By 2015, within a short span of forty-odd years, ISRO had built and launched seventy-two satellites of increasing complexities. Our own remote sensing satellites, communication satellites and science satellites circled the earth in polar and geosynchronous orbits. The Chandrayaan moon mission and the Mars Orbiter Mission caught the imagination of the nation. The capability of ISRO in the satellite-building area rivalled that of the most advanced countries of the world and the data from the satellites were in demand internationally
Side by side, by 2015 more than twenty-five successful launches of PSLV had taken place successively, setting a kind of international record. With regular improvements in performance and optimization, the payload capacity increased from 1000 kg to about 1850 kg, depending on the choice of configuration.
The PSLV vehicle, now internationally recognized as a highly reliable and cost-effective rocket, is much soughtafter by various countries for launching their remote sensing satellites into sun synchronous polar orbits. Variants of PSLV launched the lunar mission, the Mars Orbiter Mission and even a small GSAT synchronous satellite. Our own fleet of remote-sensing satellites is also performing excellently. And so are the large INSAT communication spacecraft orbited aboard Ariane rockets.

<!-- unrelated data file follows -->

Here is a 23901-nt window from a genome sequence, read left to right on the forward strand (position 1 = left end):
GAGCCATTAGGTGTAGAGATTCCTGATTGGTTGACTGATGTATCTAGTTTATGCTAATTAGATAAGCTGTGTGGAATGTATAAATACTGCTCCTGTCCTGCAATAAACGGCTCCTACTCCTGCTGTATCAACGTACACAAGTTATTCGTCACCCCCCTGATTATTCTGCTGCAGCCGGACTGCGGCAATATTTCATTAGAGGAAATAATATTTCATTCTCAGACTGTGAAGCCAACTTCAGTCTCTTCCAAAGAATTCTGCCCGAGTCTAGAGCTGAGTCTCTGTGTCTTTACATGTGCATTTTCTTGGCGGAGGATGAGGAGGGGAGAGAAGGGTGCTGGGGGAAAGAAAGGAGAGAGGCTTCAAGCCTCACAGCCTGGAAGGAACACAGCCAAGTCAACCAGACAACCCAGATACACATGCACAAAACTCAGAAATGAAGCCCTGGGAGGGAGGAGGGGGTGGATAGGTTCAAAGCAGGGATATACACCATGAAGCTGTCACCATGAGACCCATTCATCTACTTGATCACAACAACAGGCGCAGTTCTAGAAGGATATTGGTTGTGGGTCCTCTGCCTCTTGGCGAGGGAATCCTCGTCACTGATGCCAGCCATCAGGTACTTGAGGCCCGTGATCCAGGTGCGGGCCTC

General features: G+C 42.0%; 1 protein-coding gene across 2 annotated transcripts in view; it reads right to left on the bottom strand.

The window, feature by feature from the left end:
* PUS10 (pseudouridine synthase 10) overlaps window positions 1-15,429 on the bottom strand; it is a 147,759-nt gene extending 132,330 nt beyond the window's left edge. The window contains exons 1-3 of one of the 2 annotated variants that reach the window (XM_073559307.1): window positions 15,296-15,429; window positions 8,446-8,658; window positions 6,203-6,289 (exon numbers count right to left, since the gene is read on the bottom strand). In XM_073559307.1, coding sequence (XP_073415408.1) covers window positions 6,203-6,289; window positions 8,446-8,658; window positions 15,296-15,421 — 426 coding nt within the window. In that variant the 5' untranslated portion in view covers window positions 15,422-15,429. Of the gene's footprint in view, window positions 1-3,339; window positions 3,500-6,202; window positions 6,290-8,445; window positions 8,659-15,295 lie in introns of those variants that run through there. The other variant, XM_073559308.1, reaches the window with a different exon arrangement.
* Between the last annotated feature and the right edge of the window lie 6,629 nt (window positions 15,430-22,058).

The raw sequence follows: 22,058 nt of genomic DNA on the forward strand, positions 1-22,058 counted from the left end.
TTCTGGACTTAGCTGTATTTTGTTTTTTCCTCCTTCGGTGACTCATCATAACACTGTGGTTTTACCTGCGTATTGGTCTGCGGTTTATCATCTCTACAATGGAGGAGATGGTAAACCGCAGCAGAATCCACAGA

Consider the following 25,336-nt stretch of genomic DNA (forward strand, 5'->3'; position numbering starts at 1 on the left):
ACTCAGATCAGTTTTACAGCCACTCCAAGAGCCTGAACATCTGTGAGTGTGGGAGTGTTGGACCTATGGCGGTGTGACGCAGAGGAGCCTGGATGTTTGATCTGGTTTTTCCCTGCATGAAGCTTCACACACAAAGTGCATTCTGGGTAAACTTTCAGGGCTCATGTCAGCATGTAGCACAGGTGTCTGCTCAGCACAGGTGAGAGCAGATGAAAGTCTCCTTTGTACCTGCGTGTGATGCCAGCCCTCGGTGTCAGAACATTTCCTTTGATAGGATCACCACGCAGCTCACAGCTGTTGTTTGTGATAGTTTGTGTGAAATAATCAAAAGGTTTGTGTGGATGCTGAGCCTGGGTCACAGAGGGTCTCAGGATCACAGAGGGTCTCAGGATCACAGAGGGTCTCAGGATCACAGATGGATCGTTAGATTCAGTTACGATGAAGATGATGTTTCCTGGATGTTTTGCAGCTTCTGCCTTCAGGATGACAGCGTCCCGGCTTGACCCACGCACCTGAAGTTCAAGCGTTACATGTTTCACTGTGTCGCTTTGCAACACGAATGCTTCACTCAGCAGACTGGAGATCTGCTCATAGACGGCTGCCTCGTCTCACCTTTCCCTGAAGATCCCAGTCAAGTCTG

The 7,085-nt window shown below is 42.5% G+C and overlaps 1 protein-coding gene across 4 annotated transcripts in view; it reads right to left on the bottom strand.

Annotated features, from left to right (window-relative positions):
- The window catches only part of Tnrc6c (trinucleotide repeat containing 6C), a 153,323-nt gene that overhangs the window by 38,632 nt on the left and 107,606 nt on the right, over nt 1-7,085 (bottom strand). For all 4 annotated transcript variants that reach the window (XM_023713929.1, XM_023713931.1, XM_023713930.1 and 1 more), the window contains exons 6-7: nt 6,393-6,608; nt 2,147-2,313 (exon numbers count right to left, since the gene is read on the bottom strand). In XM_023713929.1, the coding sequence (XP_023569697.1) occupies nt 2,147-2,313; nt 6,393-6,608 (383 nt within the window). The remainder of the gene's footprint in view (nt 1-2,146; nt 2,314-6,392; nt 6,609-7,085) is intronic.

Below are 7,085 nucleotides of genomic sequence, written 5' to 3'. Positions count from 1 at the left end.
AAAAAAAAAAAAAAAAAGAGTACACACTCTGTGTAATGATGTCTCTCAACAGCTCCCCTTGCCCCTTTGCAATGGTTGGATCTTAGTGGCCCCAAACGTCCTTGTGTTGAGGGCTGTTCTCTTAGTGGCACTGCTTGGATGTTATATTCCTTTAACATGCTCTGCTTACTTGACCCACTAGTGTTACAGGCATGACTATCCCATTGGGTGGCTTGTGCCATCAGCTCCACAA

By this time so many chairmen have come and gone—Sarabhai, MGK Menon, Dhawan, UR Rao, Kasturirangan, Madhavan Nair and Radhakrishnan—and not once was there a glitch in the programme because the man at the helm had changed. In 2015 at a GSLV launch when an important Indian-made cryostage proved its worth, I realized something exciting. Almost every single person at the helm, right from the ISRO chairman down to the mission director, was new! They had all assumed charge just a few months before.
Excerpted with permission from HarperCollins Publishers India from the book, ISRO: A Personal Story, authored by R Aravamudan, a senior space scientist, and Gita Aravamudan, a journalist. We welcome your comments at firstname.lastname@example.org.